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Seems counter productive to demand a path that their lawyers feel exposes the company to unacceptable risk just because we aren’t lawyers and don’t understand the reasoning. I’m sure with enough pressure from us they could throw up their hands and say “sorry, after further review of the risk we’ve decided against sending replacement tubes”.

The issue is likely some safety and a lot about the target customer’s mechanical and electrical ineptitude . These machines are not exclusively in industrial and maker locations.

Very few companies will send consumers guides on how to repair complex equipment. Phone companies don’t provide instructions to the end user for how to replace a broken screen. Officially there are “no user replaceable parts”. But I have easily replaced many screens in phones and laptops using 3rd party instructions. GF is choosing to do the same.

Yeah, I know. We thought the original plan was to be more of a drop in installation… Blah, blah, blah. It’s not, and nothing is going to change that for delivered units.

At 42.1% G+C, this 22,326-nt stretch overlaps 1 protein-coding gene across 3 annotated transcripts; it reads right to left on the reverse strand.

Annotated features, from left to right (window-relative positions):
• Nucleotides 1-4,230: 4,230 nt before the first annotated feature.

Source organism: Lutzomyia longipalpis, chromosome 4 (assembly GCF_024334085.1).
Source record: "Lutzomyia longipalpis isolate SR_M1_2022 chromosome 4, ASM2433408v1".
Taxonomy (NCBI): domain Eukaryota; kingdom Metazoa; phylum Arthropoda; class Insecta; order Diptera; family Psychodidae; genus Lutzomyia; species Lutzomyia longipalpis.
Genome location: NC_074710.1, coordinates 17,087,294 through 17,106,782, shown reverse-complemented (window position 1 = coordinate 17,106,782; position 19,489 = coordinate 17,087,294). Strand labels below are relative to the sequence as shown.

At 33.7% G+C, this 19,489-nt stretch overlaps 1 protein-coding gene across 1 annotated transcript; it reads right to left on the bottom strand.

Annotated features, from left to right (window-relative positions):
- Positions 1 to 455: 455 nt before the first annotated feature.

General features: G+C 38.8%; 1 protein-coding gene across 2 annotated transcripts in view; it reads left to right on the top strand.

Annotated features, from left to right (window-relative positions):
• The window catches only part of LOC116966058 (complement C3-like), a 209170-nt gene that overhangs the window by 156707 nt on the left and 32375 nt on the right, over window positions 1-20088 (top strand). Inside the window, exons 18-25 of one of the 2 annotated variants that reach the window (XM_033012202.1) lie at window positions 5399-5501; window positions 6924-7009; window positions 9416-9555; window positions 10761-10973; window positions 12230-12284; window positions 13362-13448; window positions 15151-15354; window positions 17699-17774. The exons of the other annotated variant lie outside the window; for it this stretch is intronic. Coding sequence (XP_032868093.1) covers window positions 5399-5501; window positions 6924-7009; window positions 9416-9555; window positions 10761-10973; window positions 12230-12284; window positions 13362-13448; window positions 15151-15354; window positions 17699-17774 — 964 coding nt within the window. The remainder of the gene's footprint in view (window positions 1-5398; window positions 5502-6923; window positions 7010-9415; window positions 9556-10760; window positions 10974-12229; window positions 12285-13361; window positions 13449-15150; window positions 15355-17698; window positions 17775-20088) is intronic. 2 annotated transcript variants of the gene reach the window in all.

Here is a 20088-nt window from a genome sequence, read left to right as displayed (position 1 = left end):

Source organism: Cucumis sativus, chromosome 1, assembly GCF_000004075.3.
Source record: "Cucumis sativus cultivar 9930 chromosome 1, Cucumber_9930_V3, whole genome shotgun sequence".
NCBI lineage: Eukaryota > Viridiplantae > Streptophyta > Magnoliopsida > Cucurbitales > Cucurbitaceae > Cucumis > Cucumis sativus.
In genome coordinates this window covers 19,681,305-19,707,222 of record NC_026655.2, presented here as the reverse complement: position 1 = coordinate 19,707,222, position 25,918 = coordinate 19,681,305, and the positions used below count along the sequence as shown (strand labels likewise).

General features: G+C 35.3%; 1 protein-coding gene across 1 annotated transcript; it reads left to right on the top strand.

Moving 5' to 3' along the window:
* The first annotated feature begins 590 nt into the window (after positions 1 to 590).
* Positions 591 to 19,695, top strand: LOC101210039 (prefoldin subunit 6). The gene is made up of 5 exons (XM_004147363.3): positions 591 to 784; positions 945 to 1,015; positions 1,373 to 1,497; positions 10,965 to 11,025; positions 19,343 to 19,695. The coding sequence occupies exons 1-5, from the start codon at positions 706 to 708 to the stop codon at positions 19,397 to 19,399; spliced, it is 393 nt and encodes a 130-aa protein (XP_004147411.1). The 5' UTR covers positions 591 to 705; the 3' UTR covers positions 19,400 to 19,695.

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“…Very few companies will send consumers guides on how to repair complex equipment…”

Quite true. years ago I had our very expensive Tektronix color laser printer crap out at work. my boss wasn’t about to shell out 8k for a new one. I got them to send me a new fuser. I replaced it and it worked fine.

the fuser was listed as a NON field serviceable part. and they were like if it doesn’t work tough cookies. I was like, gee guys it is a printer, don’t get so impressed with yourselves. My Cell Sorter is much more complex and it uses Frickin laser beams too. :slight_smile:

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I agree with you, exept one part:

The screen in a phone isnt a consumable, so it breaks when you throw your phone on the floor, but if you handle your phone with care you won‘t have to exchange your screen.

Something else are the batteries in your phone, but also there when you treat them well they last a long time and many phones have changeable batteries for that reason.
So for us as international customers - in my opinion - its a legitimate question if the tube as a consumable will be a replacable item so that the gf works afterwards as good as when the factory would replace the tube.